Pit stop in New Caledonia

James & Amelia Gould
Sat 18 Oct 2008 20:52

6 - 15 October 2008: Noumea, New Caledonia


Having waited nearly a week for some good weather for the passage from Fiji to New Caledonia we left expecting light winds all the way (it seemed that yet again the Pacific was delivering gales or nothing!).  We preferred a gentle reintroduction to life on the open ocean which would give us time to adjust after so long in the sheltered Fijian waters.  We sailed out of the reef protecting the islands with the full Mainsail and the Genoa, but as the distance opened between us and land the wind kept increasing until we were down to 3 reefs in the main and the staysail.  None of the forecasts we looked at before leaving predicted the Force 7 we were experiencing, and to cap it all, we were sailing into it rather than with it.  It was rough, uncomfortable and wet and we were none too happy.  Luckily, the wind eased overnight, and by the following morning we were back to full sail and were bowling comfortably with the wind on the quarter for the rest of the day.  The feast or famine Pacific was just teasing us though, because soon the wind died completely and we motored for the next 20 hours, occasionally silencing the engine when a puff of wind appeared.  On the third day the wind returned and we were finally treated to some great sailing.  The conditions were perfect for Rahula and she was effortlessly cruising at 7-9 knots under full Mainsail and Drifter in 10-15 knots of wind.  There was hardly any slamming, and the only sound was the gentle hiss of the water passing under the hulls.  A white speck on the horizon ahead turned out to be a large monohull that soon became a small dot astern as we overtook with little fuss.  The owner of the boat called us on the radio, surprised at our speed in such light wind conditions.  It seems that finally ridding Rahula of her payload by eating all the tins we bought in Panama was paying off (I wonder what a difference getting rid of a few pairs of shoes would make?  J).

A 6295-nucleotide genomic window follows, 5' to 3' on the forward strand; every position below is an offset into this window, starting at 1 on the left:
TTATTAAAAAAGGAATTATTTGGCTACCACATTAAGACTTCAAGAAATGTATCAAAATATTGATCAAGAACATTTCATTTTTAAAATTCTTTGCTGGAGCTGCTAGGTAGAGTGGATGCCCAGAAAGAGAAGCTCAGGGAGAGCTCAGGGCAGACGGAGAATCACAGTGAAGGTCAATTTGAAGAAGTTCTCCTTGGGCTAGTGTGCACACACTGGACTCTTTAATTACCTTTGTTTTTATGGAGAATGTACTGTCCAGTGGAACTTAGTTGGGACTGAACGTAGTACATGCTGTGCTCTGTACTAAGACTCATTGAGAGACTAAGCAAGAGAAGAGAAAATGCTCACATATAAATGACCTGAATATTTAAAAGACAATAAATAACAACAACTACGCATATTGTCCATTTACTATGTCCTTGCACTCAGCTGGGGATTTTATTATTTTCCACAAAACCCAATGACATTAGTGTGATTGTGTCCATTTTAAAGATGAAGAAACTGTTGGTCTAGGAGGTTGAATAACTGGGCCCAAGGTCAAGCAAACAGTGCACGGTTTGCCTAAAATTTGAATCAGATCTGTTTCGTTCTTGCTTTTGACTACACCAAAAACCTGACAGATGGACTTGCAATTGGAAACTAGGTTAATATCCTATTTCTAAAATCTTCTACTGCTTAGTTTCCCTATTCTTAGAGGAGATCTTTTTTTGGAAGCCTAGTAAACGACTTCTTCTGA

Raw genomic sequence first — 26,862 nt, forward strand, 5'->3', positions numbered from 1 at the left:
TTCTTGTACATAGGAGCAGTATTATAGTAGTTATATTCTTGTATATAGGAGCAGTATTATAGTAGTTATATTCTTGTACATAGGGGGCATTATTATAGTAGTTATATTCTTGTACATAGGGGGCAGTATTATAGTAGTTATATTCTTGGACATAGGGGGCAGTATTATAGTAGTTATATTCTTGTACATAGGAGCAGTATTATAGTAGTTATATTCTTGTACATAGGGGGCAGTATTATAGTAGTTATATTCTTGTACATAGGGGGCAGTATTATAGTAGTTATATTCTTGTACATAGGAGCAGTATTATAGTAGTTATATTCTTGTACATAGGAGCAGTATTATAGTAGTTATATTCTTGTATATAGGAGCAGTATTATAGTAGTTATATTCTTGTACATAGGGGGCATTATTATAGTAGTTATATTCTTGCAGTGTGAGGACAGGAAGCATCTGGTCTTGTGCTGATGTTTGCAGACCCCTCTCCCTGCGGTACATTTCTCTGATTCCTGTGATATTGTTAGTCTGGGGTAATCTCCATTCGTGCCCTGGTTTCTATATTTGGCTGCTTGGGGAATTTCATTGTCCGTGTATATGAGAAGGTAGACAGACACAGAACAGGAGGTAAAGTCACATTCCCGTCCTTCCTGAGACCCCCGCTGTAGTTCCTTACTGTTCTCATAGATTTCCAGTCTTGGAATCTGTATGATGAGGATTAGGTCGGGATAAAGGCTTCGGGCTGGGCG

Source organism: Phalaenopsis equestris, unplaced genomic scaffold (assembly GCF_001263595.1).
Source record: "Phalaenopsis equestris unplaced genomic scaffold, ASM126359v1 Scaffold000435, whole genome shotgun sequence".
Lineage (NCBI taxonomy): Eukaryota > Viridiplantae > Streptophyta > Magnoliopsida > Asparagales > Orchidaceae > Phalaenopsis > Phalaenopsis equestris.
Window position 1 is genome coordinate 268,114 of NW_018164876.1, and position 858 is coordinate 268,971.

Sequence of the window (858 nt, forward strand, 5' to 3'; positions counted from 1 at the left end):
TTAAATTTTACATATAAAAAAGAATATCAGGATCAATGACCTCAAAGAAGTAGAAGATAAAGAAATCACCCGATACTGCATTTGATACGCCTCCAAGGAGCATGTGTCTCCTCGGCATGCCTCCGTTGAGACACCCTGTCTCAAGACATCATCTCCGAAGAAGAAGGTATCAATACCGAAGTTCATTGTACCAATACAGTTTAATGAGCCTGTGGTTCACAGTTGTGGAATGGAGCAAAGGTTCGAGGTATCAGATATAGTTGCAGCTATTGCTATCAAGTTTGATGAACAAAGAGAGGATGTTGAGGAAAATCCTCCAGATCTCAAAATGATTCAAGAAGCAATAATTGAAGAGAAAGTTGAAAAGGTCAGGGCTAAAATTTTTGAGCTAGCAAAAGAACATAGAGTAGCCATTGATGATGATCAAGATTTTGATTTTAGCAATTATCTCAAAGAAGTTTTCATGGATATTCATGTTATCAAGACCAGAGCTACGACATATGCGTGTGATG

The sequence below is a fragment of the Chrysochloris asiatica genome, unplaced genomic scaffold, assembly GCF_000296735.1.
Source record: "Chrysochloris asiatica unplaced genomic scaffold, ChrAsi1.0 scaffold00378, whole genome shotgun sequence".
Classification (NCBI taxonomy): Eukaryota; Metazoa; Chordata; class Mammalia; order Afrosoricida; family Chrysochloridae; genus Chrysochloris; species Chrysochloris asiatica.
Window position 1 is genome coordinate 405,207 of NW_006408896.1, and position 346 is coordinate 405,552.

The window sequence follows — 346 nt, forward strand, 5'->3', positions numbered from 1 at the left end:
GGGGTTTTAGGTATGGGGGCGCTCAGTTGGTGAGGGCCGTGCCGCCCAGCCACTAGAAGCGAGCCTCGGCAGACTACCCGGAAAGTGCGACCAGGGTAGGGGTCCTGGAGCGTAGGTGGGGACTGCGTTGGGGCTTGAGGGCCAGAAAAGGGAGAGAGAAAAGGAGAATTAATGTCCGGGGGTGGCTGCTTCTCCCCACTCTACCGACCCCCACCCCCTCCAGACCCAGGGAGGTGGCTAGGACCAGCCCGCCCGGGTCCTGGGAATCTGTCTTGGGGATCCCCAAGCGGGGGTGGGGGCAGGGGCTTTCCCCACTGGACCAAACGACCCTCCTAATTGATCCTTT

Along the way James trawled for fish as usual.  On one particular day he managed to catch 3 Mahi Mahi, but all managed to escape just as he was about to gaff them and bring them onboard.  When the reel went off again near sunset James was determined to land the fish, and fought hard until it was dark and a Skipjack Tuna was decorating our deck (they don't half bleed a lot so it was an interesting red spatter effect….J). 


As we neared New Caledonia the weather deteriorated again, and we struggled to make way against a current flowing between the islands.  We wanted to make landfall in daylight because to get to the capital Noumea we had to navigate through a 50 nautical mile passage through the reefs and islands surrounding the main island (New Caledonia has the world's largest lagoon).  The charts we had were good, but we have come to realise that they are often offset from the GPS positions, and working navigation lights in the Pacific are very rare.  We were due to arrive at the pass through the reef around midnight, which would have meant a 6 hour wait in the rough seas outside for daylight.  James decided to carry on into the lagoon, and if navigation became too difficult to anchor in one of the many open bays along the way to wait for daylight.  Luckily all the navigation lights were working, and once we spotted the dim transit marking the way in we sped on through the pass in the reef under sail.  There is something very disconcerting about navigating reefs at night, but a full moon, good chart, navigation lights and, of course, my awesome navigator husband, meant that we arrived at Noumea the following morning with no problems, having sailed the whole way inside the lagoon (nice… J). 


We were at anchor by 0730 and after a good breakfast of scrambled eggs on toast to use up some of our fresh ingredients before the Quarantine Inspector came onboard we were ready to face New Caledonia.  As it was a Saturday Customs and Immigration were closed, so James had to pay the Marina to help him clear in to the country.  I stayed onboard to clean the boat and was dismayed when James returned with the Quarantine Inspector.  We thought they would not come onboard until Monday!  The Inspector nosed through the Galley and Pantry, pulling out a large plastic bag into which I had to dump all our remaining fresh fruit and vegetables.  In every other country we have been to (including the Galapagos Islands) we have been allowed to keep fresh produce as long as we didn't take it ashore.  As a farmer's daughter I understand the importance of pest and disease control, but this Inspector took our big bag of garlic (surely a French woman would understand the importance of garlic!), all the limes I was reserving for the G&T later that day, and much more!  She didn't even let us keep anything for lunch.  The consolation is that we are now cleaned out and ready for the Australian Quarantine Inspector, who is apparently even stricter. (Even more consolation is that I made the Inspector sit on the windward side of the dinghy on the way back and didn't spare the horses so she got a little wet… J)